Update on Hornbills 21st December 2012

he wild Langur’s are not being so persistent at challenging Pixie and Elfin in there new pen now, but they still always visit when passing near by, just to emphasise who’s in charge.

Update on the Hornbill situation, the very rare Giant Indian Hornbill pair moved on when the berries on the banyan all got eaten, but just as exciting to us, we now have a group of Malabar Pied Hornbills here. Although more common they are just as startling as the other’s, but smaller in size. They have not only been eating the berries but are looking for nest sites in our roof! Urgent emails were sent to the experts to get the dimensions of an artificial nest box for them as there is no where they can get in to the roof. We are told the main reason for the rarity of both species is simply the lack of big trees for nest sites; these have all been felled for timber and greed. We are in a rush now to get a nest box up before January, which is when they finalise a nest site.

Pen alterations go on as does the expense, but most of the groups now have improved larger pens, and often new neighbours to get used to next door. Obviously the divisions between pens have to prevent even fingers getting into another monkeys pen, as none of them would hesitate to bite them off, if a chance allowed.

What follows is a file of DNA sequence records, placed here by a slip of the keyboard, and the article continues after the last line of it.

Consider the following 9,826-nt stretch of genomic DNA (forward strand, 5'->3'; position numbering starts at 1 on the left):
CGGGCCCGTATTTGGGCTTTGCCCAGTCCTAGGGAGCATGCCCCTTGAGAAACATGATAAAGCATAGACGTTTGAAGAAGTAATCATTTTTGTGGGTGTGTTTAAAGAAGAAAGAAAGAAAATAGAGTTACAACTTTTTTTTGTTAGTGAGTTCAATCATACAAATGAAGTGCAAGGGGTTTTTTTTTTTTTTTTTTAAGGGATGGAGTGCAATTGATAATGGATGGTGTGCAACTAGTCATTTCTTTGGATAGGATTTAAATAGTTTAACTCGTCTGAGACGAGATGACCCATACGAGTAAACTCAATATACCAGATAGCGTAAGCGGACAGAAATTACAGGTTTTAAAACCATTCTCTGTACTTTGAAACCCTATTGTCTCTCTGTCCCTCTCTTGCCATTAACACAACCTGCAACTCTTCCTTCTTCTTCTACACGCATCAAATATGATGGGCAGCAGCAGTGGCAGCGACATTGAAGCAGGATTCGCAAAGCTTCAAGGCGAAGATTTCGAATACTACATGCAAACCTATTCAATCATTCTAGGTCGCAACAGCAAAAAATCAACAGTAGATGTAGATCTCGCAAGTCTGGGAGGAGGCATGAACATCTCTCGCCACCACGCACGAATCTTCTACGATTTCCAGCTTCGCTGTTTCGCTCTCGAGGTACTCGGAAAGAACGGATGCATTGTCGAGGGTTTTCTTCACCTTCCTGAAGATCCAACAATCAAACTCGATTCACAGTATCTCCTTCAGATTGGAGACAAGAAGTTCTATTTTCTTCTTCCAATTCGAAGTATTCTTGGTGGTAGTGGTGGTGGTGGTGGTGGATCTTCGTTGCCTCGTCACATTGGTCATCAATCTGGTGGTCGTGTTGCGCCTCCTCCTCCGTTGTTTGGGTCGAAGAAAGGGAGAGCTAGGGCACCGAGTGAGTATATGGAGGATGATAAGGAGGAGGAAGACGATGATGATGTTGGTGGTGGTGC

One of our 17 cats has gone missing, and a thorough search of the area has shown no sign of her. It is Pearl, who has been with us over a year, one of the market rescues that has disappeared and although it’s possible she was taken by a predator we hope that because she is white, someone has simply picked her up and taken her home. The idea of pet ownership is not really understood here, and a cat or dog that is long haired or pretty is often just “acquired” without a thought. Those who are dumping the local dogs now, in favour of a status pedigree always need to keep them chained for this reason. Research has shown that the oriental street dog has the highest intelligence quota of all the dog breeds, and many of these chosen pedigrees are also totally unsuitable for this climate anyway, being Pomeranian’s and long haired Alsatians Etc. It is yet another growing problem that the local dogs face.

The baby Langurs are still taking small steps to independence, although reluctantly. Luckily they have two devoted foster volunteers who come to give them there undivided attention and lots of new toys four mornings a week and they still spend from dusk to morning wrecking the house and tormenting me with there midnight games sessions.

Some encouraging human concern for fellow creatures was shown when a large rat snake that had become trapped in fishing net was brought to us to release. We were even allowed to cut the valued net which had become tightly twisted around it. They are not venomous and an asset to humans in keeping down rat numbers, so it was simply released into the garden.


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